menu

Japanese Restaurant Creates Meditative Experience By Forcing Customers To Eat Alone

Japanese Restaurant Creates Meditative Experience By Forcing Customers To Eat Alone
Food

Ichiran, a popular chain of ramen establishments, has opened its first U.S. location where diners focus solely on their food

Sara Roncero-Menendez
  • 4 november 2016

When eating alone at a restaurant, people often turn to the refuge of their phones or a book. In Ichiran, a ramen restaurant chain, everyone eats alone for a more meditative dining experience. The brand just opened its first U.S. location.

At Ichiran, every customer sits in a isolated booth on a stool, with no distractions of any kind. In fact, there is no interaction with the waitstaff: customers simply check off what they want to eat, including type of noodle, broth and toppings, press a call button and wait for their ramen to be served. Customers also seat themselves, meaning there is no interaction with a host, either. This culinary philosophy is known as low-interaction dining and is meant to have the customer focus entirely on the food they’re eating. The company opened a 24-hour location in Bushwick, a neighborhood in Brooklyn, and follows the same rules as all of its other locations.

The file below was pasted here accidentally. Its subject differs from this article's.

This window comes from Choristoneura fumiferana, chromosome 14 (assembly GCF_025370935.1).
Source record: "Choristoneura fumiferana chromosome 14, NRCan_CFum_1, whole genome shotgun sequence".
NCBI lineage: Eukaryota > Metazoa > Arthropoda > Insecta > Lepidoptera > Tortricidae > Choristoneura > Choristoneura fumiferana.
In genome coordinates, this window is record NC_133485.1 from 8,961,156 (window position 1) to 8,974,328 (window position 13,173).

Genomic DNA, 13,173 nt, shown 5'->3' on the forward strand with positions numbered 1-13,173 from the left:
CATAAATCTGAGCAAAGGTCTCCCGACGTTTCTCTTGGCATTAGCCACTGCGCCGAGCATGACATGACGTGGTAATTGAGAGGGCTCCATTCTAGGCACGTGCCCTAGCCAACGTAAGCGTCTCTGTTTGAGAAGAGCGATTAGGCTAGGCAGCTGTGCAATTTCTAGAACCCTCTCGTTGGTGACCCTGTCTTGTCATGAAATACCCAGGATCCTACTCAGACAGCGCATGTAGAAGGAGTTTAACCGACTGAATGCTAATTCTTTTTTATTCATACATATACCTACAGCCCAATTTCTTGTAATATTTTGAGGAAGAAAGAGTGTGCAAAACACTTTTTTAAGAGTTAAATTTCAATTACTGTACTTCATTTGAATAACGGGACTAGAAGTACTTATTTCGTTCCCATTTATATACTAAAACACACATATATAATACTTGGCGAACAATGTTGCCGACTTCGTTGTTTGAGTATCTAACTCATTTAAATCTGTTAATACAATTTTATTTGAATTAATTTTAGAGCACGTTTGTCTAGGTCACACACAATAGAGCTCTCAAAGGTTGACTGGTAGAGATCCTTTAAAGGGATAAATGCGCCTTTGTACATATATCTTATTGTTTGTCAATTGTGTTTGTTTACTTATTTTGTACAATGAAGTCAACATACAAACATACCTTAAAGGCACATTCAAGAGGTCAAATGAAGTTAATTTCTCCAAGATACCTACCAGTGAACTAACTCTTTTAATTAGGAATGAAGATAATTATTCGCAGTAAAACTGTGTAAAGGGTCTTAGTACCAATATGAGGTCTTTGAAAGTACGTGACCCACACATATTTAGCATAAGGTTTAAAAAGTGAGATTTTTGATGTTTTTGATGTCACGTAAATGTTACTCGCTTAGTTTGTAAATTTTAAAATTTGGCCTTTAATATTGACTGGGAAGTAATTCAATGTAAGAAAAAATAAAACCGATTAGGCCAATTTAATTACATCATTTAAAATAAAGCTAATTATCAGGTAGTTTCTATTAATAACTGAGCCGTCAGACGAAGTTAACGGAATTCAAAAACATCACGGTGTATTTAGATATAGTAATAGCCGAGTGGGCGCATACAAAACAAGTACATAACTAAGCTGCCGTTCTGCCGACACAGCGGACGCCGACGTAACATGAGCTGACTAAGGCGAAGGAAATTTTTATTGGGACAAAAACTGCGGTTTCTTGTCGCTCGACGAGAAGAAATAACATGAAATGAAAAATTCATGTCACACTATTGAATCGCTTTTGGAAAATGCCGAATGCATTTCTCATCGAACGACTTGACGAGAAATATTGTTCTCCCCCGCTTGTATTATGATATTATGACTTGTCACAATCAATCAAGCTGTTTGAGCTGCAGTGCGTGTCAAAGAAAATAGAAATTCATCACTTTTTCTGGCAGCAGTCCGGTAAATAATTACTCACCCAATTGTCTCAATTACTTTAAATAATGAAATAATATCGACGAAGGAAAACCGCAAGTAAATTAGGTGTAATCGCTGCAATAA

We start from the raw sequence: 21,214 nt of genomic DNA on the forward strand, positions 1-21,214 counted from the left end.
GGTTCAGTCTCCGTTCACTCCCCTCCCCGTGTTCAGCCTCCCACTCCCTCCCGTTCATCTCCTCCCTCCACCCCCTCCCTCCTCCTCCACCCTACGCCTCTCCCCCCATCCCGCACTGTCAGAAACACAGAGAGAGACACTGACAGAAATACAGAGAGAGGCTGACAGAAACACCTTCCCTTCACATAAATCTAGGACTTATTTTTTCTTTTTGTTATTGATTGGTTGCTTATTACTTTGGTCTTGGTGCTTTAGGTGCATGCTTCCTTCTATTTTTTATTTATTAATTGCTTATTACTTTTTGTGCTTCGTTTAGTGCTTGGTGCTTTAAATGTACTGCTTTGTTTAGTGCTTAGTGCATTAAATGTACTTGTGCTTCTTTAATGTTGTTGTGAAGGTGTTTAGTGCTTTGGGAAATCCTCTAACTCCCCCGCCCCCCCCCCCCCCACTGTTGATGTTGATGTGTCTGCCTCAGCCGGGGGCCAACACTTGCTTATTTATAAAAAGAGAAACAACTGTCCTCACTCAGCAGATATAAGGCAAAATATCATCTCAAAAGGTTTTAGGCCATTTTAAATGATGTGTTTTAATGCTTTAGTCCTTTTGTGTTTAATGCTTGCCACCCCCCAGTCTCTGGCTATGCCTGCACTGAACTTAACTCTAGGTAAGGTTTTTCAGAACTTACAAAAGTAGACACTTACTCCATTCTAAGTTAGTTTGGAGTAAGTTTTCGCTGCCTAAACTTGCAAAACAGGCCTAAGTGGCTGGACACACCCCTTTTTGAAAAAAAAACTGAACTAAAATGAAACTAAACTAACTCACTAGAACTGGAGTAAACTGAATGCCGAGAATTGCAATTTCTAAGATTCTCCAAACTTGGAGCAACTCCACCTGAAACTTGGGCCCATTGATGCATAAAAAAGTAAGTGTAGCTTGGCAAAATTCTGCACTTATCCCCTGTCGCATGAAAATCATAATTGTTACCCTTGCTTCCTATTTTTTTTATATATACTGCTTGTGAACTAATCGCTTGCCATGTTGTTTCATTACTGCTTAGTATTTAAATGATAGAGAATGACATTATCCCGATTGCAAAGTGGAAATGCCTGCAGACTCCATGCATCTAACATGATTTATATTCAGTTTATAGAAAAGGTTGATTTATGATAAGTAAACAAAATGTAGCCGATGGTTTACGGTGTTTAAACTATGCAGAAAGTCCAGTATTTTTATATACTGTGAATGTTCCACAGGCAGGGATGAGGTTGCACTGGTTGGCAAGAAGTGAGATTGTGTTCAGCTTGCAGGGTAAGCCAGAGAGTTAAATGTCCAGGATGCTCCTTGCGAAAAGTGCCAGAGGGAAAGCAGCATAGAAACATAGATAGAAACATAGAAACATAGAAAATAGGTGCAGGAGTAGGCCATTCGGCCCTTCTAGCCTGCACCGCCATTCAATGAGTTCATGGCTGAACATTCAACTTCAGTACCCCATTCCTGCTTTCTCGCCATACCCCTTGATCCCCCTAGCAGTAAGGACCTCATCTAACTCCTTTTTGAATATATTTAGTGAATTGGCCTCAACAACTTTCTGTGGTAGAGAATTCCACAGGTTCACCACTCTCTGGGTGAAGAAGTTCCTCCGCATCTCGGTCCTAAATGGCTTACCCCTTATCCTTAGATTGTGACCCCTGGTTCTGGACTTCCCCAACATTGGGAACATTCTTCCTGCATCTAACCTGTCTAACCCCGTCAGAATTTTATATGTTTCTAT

Ichiran

+Brooklyn
+dining
+Food
+Ichiran
+Meditation
+mindful eating
+ramen
+restaurant
Trending

NYC Announces A Massive $136 Million Creative Hub In Brooklyn

Cities
TREND REPORT


NEW: ENTERTAINMENT DEBRIEF
Media in the age of omnipresent tech


DOWNLOAD NOW

PSFK MEMBERSHIP


JOIN RETAIL INTELLIGENCE PLATFORM
Get access to retail reports and 20,000 retail insights


LEARN MORE

Asia Today
Automotive Today
No search results found.